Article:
Tuesday, July 06, 2004

Fear and loathing in the grocery store

(With apologies to Hunter S. Thompson)

I have a complicated hate-hate relationship with the grocery store.

On the surface there's the not-so-unusual gripe. I just don't like the whole process: making a list, selecting coupons, driving to the store, grabbing a grubby shopping cart with an inevitably faulty wheel system, shuttling said cart through the store, waiting in line, paying too much money, loading the car, driving home, unloading the car, putting the groceries away.

Maybe it's just laziness; I don't know. This part of the problem seems rational, at least.

But then, you see, the deeper neuroses kick in.

Even as I'm dreading the shopping trip and loathing the experience as I'm experiencing it, I am berating myself. How in the world could I possibly be upset about living in such a privileged world, one in which I can get in my car and drive to one building that contains more food than most people in Africa see in their lifetime, I can select any food I want and pay for it without too much concern about the cost. I mean, really. How could I complain about this? What's worse, even though I engage in this line of Self-Recrimination of My Inner Spoiled Brat every week, I still dislike grocery shopping!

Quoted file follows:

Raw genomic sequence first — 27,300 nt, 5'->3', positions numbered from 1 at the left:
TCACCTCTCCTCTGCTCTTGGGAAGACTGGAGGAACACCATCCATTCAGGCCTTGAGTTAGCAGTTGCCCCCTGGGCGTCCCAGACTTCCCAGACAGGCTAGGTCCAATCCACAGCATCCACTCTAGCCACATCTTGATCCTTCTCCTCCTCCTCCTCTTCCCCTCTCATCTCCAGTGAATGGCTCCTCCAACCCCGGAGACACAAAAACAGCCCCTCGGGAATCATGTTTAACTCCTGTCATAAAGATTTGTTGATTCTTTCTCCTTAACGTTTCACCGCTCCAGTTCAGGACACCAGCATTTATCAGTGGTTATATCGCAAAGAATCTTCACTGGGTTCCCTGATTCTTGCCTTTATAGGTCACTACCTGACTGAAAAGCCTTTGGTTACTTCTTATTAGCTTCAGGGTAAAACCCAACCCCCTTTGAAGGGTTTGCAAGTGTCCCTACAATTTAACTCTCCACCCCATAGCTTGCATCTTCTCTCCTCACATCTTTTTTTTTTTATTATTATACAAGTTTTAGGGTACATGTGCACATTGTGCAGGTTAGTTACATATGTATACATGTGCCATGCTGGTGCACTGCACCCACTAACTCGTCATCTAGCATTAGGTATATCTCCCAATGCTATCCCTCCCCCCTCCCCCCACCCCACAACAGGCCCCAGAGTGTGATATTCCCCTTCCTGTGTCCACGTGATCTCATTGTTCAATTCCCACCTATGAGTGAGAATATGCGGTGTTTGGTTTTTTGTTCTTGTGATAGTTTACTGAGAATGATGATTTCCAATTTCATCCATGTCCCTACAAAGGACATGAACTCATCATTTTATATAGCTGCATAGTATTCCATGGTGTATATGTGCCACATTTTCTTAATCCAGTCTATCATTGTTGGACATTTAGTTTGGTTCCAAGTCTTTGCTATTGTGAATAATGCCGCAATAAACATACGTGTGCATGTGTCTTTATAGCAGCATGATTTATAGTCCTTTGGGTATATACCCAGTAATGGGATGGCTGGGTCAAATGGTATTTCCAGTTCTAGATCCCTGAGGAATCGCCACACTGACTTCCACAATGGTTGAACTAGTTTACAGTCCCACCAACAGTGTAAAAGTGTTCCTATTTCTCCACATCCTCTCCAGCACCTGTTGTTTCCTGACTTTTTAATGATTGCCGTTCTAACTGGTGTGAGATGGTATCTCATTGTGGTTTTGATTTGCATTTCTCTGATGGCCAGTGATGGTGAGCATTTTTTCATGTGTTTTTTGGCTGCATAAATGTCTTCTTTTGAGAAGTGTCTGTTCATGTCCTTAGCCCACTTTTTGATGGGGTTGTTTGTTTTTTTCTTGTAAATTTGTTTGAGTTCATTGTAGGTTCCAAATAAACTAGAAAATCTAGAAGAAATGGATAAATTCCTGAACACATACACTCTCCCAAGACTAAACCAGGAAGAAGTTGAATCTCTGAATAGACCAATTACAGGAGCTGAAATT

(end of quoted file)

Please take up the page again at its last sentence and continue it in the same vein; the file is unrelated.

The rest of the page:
To make matters worse, while I'm shopping I become hypercritical about the products I'm buying. I mentally tally up the nutritional/sociopolitical points of the shopping cart and hope that I end up in the plus column: Broccoli, +5 points; apples, +3 points (although a fresh fruit, they're Red Delicious and thus pigeonhole me as a culinary dullard); organic soy milk for Sean, +5; low-fat milk for Jeff and me, +1; Oreos, -10; and so on. The divide between the diet I know I should follow and the choices I actually make is a little on the wide side.

But we're not done yet! Oh, not, not till we examine the macro issue of the largesse of the United States consumer culture. I become depressed at the thought of so much food, so much bad, unhealthy food in particular, so much waste, so much excessive packaging that can't be recycled. And of course it's not all under just the one roof I happen to be under; when I think about the duplication of this same store and all its contents throughout the United States, I'm overwhelmed.

Yet not overwhelmed enough to make any meaningful changes in my shopping habits. I did take a tiny, tiny, tiny step in the right direction by buying some cloth shopping bags, but sometimes I fear that such a small effort serves only to assuage my guilt. And, so, the cycle of loathing continues.

(I should have prefaced this post with a warning: "Excessive whining ahead".)